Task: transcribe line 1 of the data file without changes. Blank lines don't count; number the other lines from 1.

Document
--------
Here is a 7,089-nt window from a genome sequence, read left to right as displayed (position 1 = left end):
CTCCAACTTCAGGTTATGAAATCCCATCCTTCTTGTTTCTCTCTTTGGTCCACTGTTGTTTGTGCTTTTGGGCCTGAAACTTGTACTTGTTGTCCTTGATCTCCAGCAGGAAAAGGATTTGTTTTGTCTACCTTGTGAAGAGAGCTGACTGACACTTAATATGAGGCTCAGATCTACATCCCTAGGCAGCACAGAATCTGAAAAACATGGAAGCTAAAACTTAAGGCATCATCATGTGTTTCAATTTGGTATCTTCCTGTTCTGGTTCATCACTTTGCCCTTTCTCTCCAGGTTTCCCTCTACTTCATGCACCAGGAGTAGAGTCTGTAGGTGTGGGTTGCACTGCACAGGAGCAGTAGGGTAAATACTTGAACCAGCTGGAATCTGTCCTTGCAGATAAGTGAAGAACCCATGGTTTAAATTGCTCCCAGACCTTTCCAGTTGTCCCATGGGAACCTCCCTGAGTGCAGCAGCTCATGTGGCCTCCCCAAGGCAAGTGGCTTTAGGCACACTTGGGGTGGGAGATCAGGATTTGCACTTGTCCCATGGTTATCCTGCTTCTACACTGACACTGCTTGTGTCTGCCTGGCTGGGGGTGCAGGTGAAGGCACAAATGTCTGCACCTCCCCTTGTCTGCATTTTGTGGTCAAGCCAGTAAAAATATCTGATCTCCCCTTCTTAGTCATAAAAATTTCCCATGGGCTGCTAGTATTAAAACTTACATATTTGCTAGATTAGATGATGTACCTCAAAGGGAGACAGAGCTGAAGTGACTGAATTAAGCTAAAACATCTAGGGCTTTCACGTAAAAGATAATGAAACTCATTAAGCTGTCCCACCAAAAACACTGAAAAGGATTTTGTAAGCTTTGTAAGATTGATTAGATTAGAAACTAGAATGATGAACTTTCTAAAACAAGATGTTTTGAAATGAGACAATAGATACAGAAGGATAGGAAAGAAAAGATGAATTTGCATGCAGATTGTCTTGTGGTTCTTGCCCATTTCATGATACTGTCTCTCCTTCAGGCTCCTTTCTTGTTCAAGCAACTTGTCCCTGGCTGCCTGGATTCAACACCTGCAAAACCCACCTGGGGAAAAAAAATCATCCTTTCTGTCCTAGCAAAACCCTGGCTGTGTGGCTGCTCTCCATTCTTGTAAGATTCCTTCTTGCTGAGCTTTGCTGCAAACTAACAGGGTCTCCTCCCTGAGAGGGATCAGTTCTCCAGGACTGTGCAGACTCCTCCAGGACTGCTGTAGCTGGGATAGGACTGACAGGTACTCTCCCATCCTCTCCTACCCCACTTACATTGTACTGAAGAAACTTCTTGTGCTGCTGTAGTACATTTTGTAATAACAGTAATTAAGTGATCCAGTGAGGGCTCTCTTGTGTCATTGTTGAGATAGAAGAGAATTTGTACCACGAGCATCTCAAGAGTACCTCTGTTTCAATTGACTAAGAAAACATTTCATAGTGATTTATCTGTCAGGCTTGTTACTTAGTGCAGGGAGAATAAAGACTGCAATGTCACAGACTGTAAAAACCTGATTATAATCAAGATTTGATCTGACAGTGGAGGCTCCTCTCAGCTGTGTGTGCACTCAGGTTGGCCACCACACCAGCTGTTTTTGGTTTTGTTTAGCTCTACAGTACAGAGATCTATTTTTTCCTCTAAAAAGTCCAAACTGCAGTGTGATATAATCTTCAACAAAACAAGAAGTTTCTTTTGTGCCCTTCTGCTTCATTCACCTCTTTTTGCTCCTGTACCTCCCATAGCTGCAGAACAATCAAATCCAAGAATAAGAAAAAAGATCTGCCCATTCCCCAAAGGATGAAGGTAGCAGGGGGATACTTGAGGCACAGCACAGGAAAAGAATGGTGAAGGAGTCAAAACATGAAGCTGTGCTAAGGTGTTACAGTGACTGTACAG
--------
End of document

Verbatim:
Here is a 7,089-nt window from a genome sequence, read left to right as displayed (position 1 = left end):